I have a ton of brush that I used to burn, but I recently bought a chipper/shredder and want a spot to compost it along with grass clippings and greens. I also have 3 tons of CMUs that are just sitting here, removed from an ugly garden fence.

I want to make a 3 walled container for the compost, sort of like you'd see at a gravel yard. The back wall the tallest, and the other sides slanted down. I'll likely push the compost against the back wall, then when I mix up the compost, I'll just rake it flat and shovel it back into the back.

What's the laziest way I can build this with what I already have so that it doesn't fall over in 5 years or develop other issues?

I was thinking I want to do a 10 inch gravel footing and dry stack the CMUs. Maybe I'll fill a few with concrete, but that would require mixing concrete - maybe I'd rather fill them with really coarse gravel. I'll likely cut some of the CMU's diagonally with a diamond grinder so I can get a nice straight taper down and cover the CMUs with some cap blocks.

I don't know about mortar, because the CMUs are dirty. I don't know if it'll stick, and I don't know about how long it would take to clean them. I suppose kissing them with a grinding wheel would do the trick if it comes down to it, but I don't really feel like learning how to mortar anything either.

  • CMU = Breeze Block/Cinder Block. Sep 28, 2014 at 17:38
  • You could make double-thick walls, and alternate each row between blocks parallel to the wall and blocks perpendicular to the wall.
    – mbeckish
    Sep 29, 2014 at 20:29
  • 3
    How tall do you want to make the wall in the back (ie, how many blocks total)?
    – J. Musser
    Sep 30, 2014 at 16:55
  • @jmusser about 8 bricks tall, which is about 5ft. I have a total of about 140 blocks to use, but they're cheap enough. Considering doing double wide and perpendicular
    – kavisiegel
    Sep 30, 2014 at 17:38

4 Answers 4


Dry stacking and filling with rebar and concrete sounds like a great idea. Pretty easy and brainless.

  • What about filling with coarse gravel? My brain tells me that should prevent blocks from sliding around
    – kavisiegel
    Sep 29, 2014 at 12:33
  • 3
    I don't think so. Concrete in the cores won't permit the blocks to slide around; coarse gravel will, as it's not a solid mass.
    – iLikeDirt
    Sep 29, 2014 at 13:24

How about dry stacking them and using 4x4s inserted inside and buried in the ground

  • 1
    the 4x4 rot out, 3 tons of bricks falls over on someone. Also, not sure if a 4x4 will fit.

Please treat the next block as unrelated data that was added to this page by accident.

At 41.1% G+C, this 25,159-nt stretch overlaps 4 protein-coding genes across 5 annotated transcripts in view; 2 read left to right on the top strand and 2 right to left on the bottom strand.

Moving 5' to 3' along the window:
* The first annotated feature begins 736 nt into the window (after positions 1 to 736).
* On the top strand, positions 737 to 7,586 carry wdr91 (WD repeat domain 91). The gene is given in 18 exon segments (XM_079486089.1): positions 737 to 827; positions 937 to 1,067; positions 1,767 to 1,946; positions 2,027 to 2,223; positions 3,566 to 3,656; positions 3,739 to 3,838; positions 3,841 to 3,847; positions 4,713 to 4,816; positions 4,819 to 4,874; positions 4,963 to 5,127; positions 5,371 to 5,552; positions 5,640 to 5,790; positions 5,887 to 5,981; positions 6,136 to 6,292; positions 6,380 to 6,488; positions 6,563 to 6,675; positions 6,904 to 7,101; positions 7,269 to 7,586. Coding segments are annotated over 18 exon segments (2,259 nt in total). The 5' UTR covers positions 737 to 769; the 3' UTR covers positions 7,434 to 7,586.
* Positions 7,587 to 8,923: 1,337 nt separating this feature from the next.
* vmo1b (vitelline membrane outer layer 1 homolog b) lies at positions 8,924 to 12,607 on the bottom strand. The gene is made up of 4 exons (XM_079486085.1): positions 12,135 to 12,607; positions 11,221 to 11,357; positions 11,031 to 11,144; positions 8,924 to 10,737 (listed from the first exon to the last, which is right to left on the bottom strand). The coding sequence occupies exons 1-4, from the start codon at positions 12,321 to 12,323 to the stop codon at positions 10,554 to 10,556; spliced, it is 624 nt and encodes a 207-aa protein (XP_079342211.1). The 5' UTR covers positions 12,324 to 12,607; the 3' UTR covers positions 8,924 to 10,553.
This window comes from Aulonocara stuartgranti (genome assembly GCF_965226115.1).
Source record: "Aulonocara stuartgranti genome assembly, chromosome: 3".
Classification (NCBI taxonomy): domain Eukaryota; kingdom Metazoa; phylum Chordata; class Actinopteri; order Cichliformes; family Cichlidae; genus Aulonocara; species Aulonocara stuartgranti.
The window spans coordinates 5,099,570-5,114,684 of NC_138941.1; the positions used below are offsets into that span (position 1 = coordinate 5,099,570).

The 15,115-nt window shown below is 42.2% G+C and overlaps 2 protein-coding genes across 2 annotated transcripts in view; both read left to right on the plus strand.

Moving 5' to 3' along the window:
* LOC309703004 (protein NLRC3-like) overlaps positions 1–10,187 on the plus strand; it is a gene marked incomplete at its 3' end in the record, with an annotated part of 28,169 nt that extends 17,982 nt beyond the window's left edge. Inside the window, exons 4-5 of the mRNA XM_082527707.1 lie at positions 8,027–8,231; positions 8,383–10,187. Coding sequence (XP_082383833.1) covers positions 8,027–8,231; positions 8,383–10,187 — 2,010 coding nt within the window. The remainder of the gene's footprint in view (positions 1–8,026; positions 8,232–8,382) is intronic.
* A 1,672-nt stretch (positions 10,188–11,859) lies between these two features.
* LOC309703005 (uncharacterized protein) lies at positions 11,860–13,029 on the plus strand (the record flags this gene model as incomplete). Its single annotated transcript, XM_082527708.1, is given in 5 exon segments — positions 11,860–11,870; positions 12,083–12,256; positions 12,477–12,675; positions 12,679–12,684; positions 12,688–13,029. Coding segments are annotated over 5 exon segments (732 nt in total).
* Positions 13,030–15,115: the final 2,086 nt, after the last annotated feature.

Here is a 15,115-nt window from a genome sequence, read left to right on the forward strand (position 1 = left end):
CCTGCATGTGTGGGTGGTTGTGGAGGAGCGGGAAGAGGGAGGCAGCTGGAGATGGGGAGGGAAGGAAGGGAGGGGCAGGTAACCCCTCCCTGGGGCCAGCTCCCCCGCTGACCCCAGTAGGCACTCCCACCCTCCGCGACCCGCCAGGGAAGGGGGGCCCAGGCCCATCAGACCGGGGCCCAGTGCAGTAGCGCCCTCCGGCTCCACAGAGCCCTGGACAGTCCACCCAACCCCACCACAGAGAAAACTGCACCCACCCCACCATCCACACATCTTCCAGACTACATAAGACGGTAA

– diceless
    Sep 29, 2014 at 19:30
  • not if you use cedar or redwood or treated lumber.
    – sww1235
    Sep 29, 2014 at 19:35
  • 6
    Even rot-resistant woods will rot eventually; it just takes longer. (I need to replace many of the cedar posts holding my fence up.)
    – keshlam
    Sep 29, 2014 at 21:10

I just bought this. It is cheap and aesthetic:


  • There are a number of good and affordable variants, but it sounds like kavisiegel's eager to find a use for the CMUs... and the "shovel and toss" approach to stirring the compost heap is an interesting idea. (My solution on the main heap has been that each fall I turn it upside down, distribute the stuff that's fully "cooked", then add the year-end lawn clippings and leaf shreddings until it's full and I have to feed the town's compost system instead. Seems to work well enough...)
    – keshlam
    Oct 1, 2014 at 20:31

I ended up doing an 8" footing of crusher run gravel, tamping it in 3" layers and then getting a few new solid blocks to run perpendicular to the recycled blocks for stability. This ends up being a "floating" structure.

Test Fit: Test fit

Gravel: Gravel

Stacking: Stacking

Done: Done

  • 4
    Nice build! Three separately compacted lifts of crusher run gravel for a footing? I see some missed opportunities for laziness... You and I should never team up on a "simple" project. Your lazy compost box would have flood lights by now.
    – mac
    Oct 8, 2014 at 20:53
  • @kavisiegel How has this project been working out? Any updates? Aug 31, 2015 at 14:55
  • @BrownRedHawk It has been working out very very well. I'm glad I did it this way. No settling so far. I tapped it with a tractor the other day and took 3 minutes to fix it. The open dirt on the ground is great, earth worms have found their way through which is the best compliment mother nature could give my compost pile. That being said, I'm likely to add a second and third bay next spring. Not sure if I'm going to mimic this style of construction though. Rather expensive since I'm out of bricks.
    – kavisiegel
    Sep 6, 2015 at 3:57

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